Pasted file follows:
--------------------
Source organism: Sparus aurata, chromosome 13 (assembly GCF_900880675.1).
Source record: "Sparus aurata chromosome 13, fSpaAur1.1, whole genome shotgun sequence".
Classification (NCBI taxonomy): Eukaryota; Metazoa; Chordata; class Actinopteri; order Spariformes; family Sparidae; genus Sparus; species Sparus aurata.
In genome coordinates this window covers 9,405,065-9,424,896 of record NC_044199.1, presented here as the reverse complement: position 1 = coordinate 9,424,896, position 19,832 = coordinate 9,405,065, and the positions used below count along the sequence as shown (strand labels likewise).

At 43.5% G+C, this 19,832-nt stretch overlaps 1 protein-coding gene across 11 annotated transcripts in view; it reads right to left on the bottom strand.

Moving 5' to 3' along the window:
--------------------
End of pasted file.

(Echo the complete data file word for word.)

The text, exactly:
Source organism: Sparus aurata, chromosome 13 (assembly GCF_900880675.1).
Source record: "Sparus aurata chromosome 13, fSpaAur1.1, whole genome shotgun sequence".
Classification (NCBI taxonomy): Eukaryota; Metazoa; Chordata; class Actinopteri; order Spariformes; family Sparidae; genus Sparus; species Sparus aurata.
In genome coordinates this window covers 9,405,065-9,424,896 of record NC_044199.1, presented here as the reverse complement: position 1 = coordinate 9,424,896, position 19,832 = coordinate 9,405,065, and the positions used below count along the sequence as shown (strand labels likewise).

At 43.5% G+C, this 19,832-nt stretch overlaps 1 protein-coding gene across 11 annotated transcripts in view; it reads right to left on the bottom strand.

Moving 5' to 3' along the window: